How is it that I have change so? This morning I sat to write notes of praise and encouragement to the young students of my Sunday school class. And yet, with every written word, my mind stole off to some secret distraction: unanswered email, unfinished house projects, unchanged oil, a video game. I found that I nearly despised the very process as though there were no meaning or value in such actions, dismissing them as twaddle.
I find, and not for the first time, that the stray twig once tolerated has grown and now threatens the health of the tree. Once tertiary limbs now draw resources from the trunk. I am a tree in danger of branching at all the wrong places.
Too long the wandering feet of worldly distractions have tramped the garden of my mind. I set anew to the task of fencing, as Robert Frost’s neighbor and cry with him, “Something there is that doesn’t love a fence.”
I live as though activity proves viability, and volume quality. “When what I most enjoy, contented least…” I pray for intimacy with God and He drives me to His Word. I seek Him in the pages and find instead the blood-stains of my growing need. I hurry and move about; I multitask, all the while forgetting that He is as much about the journey as the process, and more about the roots than the limbs; more about the notes of encouragement to children, when I have embraced the lie that more is more. “Less is more,” Dane Ortlund recently reminded me. “Less is more,” he said, summarizing the message of 2 Corinthians. Less is more.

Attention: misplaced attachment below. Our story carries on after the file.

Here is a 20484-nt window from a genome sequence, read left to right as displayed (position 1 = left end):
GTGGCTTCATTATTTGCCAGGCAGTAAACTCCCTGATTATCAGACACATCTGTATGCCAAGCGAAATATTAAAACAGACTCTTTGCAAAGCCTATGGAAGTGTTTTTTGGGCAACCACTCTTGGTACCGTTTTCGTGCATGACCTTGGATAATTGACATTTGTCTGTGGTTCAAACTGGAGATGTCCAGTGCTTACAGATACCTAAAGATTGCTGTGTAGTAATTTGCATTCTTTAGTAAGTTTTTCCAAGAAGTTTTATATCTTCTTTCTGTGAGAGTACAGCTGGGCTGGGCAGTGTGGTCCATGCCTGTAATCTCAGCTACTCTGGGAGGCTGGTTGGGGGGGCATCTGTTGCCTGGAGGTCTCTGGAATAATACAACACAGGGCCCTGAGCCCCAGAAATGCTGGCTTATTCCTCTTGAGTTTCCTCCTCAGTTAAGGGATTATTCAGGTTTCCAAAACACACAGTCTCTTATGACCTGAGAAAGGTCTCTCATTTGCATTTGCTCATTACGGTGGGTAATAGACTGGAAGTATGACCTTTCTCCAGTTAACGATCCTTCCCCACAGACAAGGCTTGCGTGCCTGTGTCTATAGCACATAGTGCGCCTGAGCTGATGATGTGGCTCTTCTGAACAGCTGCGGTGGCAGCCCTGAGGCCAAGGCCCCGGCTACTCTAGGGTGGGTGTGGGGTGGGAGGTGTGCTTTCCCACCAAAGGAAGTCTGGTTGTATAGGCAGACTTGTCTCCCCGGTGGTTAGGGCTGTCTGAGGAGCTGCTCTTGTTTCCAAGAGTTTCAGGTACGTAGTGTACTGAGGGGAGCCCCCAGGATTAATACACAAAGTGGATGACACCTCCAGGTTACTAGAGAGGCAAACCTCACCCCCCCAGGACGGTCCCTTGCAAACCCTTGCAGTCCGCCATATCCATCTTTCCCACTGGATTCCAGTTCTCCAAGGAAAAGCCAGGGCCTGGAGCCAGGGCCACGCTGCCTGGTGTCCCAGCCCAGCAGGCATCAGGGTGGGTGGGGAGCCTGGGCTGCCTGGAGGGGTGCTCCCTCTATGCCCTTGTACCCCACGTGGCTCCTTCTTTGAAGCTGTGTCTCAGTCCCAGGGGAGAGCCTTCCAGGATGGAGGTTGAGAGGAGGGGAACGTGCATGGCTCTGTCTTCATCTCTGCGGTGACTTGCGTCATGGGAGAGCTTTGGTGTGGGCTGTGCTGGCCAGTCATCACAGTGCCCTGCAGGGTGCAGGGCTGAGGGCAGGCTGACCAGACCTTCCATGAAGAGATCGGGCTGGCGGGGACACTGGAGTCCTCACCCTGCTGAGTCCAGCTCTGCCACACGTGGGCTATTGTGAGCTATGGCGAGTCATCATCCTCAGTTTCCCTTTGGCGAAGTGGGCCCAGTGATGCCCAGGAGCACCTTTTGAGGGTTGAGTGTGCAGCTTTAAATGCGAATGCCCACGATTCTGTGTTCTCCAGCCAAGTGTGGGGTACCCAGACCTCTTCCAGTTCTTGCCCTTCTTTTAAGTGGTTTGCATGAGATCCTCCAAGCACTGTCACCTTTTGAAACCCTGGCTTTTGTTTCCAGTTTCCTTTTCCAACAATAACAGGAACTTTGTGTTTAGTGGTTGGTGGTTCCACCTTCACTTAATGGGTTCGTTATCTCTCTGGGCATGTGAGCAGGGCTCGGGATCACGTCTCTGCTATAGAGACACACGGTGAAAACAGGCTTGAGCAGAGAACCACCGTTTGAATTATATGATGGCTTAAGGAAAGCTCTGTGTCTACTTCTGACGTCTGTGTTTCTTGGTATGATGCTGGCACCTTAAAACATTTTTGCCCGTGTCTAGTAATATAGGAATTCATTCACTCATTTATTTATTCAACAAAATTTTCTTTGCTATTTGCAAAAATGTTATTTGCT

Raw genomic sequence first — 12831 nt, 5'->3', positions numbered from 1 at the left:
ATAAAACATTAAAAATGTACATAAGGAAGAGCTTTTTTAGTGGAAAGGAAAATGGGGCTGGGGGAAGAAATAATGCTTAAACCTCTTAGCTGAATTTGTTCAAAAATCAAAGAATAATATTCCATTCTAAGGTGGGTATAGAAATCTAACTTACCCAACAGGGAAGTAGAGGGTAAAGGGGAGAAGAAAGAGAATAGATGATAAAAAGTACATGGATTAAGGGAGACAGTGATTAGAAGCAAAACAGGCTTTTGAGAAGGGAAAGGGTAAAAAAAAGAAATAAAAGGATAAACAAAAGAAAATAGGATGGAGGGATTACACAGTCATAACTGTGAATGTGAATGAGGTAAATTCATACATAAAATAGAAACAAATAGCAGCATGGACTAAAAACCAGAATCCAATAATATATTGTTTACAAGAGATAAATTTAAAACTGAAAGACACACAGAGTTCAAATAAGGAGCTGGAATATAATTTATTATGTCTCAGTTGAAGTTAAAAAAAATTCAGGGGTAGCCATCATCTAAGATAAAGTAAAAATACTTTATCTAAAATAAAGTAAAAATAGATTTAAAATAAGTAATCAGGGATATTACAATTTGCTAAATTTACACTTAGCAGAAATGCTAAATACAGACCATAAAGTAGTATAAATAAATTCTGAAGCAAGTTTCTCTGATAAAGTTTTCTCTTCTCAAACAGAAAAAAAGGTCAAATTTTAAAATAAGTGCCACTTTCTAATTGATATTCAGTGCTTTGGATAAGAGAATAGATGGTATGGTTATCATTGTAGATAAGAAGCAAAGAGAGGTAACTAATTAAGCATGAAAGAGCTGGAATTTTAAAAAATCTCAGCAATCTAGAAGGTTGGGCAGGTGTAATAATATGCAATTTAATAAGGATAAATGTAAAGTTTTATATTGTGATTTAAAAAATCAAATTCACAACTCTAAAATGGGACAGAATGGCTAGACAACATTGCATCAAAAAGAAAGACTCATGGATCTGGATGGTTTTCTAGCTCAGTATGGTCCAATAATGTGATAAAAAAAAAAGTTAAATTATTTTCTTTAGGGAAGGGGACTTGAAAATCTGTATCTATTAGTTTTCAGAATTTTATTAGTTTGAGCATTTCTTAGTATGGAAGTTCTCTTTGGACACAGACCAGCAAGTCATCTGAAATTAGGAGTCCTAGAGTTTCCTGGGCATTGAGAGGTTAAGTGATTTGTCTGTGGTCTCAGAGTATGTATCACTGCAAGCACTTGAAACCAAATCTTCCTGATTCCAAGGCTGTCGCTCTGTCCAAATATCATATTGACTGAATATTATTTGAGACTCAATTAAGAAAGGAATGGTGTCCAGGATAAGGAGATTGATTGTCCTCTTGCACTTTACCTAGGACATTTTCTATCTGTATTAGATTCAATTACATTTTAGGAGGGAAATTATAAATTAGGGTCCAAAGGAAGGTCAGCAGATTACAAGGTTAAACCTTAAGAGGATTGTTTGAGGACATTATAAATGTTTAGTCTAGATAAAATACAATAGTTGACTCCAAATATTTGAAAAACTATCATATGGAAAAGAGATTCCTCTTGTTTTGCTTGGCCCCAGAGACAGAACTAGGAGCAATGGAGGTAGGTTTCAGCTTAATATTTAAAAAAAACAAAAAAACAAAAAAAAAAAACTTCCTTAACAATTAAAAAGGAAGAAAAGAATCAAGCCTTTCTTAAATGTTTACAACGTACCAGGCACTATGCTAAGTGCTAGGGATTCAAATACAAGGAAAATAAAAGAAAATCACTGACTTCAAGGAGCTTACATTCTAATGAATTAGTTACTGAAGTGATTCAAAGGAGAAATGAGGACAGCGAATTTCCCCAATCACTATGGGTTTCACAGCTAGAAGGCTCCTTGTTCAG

And so I walk along the ancient fence and seek to patch the places made open to the ways of culture: consumption, complacency, capitalization. The blood-stains reveal a double wound: my unworthiness and His sacrifice. That which I write to five-year-olds comes home, through my own hand to my own heart, “In Christ we have redemption through His blood, the forgiveness of our sins, according to the riches of his grace.” Theirs no more than mine.
If salvation were simple cognition, then I am reborn everyday, a child, a sapling. Let winter run its course: I will prune this tree.